If a person can own their home, two cars, three televisions, a microwave, and all of the other creature comforts of modern life – oh, and let's not forget suffer from the complications of obesity – yet still be called poor, something is seriously wrong with the definition of that word.
Just because there is no consensus on who is poor, that doesn't mean they don't exist. Surely someone with no wealth at all is poor.
A baby doesn't have wealth. Does that mean he's poor?
Look. Whether you are rich or poor is strictly determined by your attitude. I have traveled the world and have met people with far less wealth than the so-called poor do in this country, yet they don't look upon themselves as poor. The main reason why is that they do not live in a society that derives power from people being victims. There is absolutely nothing for them to gain by considering themselves as poor, so they don't. This is a theme I'll develop more later.
All right, so what is your definition of rich or poor?
First of all, I have no use for the word rich. While I continue to use dark and cold, rich has no useful purpose in my vocabulary. I am not interested in engaging in class envy, nor am I seeking targets as a source for wealth redistribution scams – and I do mean scams – so identifying who is rich is a meaningless exercise for me.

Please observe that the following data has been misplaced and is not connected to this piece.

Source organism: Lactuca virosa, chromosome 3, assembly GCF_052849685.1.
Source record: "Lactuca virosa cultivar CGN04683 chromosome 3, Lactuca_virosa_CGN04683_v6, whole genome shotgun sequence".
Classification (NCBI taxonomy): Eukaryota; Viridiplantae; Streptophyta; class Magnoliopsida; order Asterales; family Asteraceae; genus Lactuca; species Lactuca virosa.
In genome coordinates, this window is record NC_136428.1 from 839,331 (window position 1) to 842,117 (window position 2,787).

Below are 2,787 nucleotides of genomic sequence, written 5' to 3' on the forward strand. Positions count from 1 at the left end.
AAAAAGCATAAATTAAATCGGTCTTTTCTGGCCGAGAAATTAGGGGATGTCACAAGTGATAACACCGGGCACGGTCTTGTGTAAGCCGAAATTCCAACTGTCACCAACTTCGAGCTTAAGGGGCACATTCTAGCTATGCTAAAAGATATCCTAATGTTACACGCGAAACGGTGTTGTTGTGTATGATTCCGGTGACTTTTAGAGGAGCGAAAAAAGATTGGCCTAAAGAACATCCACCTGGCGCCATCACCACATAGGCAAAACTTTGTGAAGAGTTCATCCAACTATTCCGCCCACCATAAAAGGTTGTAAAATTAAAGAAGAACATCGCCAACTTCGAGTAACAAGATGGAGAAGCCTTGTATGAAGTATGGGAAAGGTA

As for the poor, I let them decide that. If you do not believe that you have the resources to live what you have determined to be a minimally acceptable life, then you are poor. The key distinction here is that I don't determine who the poor are. They do.
Once someone has determined that they are poor, they have two choices to make. They can either do the honorable thing and convince those that do not see themselves as poor that they are worthy of charity, or they can do the dishonorable thing and give political power to those that will go out and steal for them because they believe that asking for charity is beneath their sense of dignity.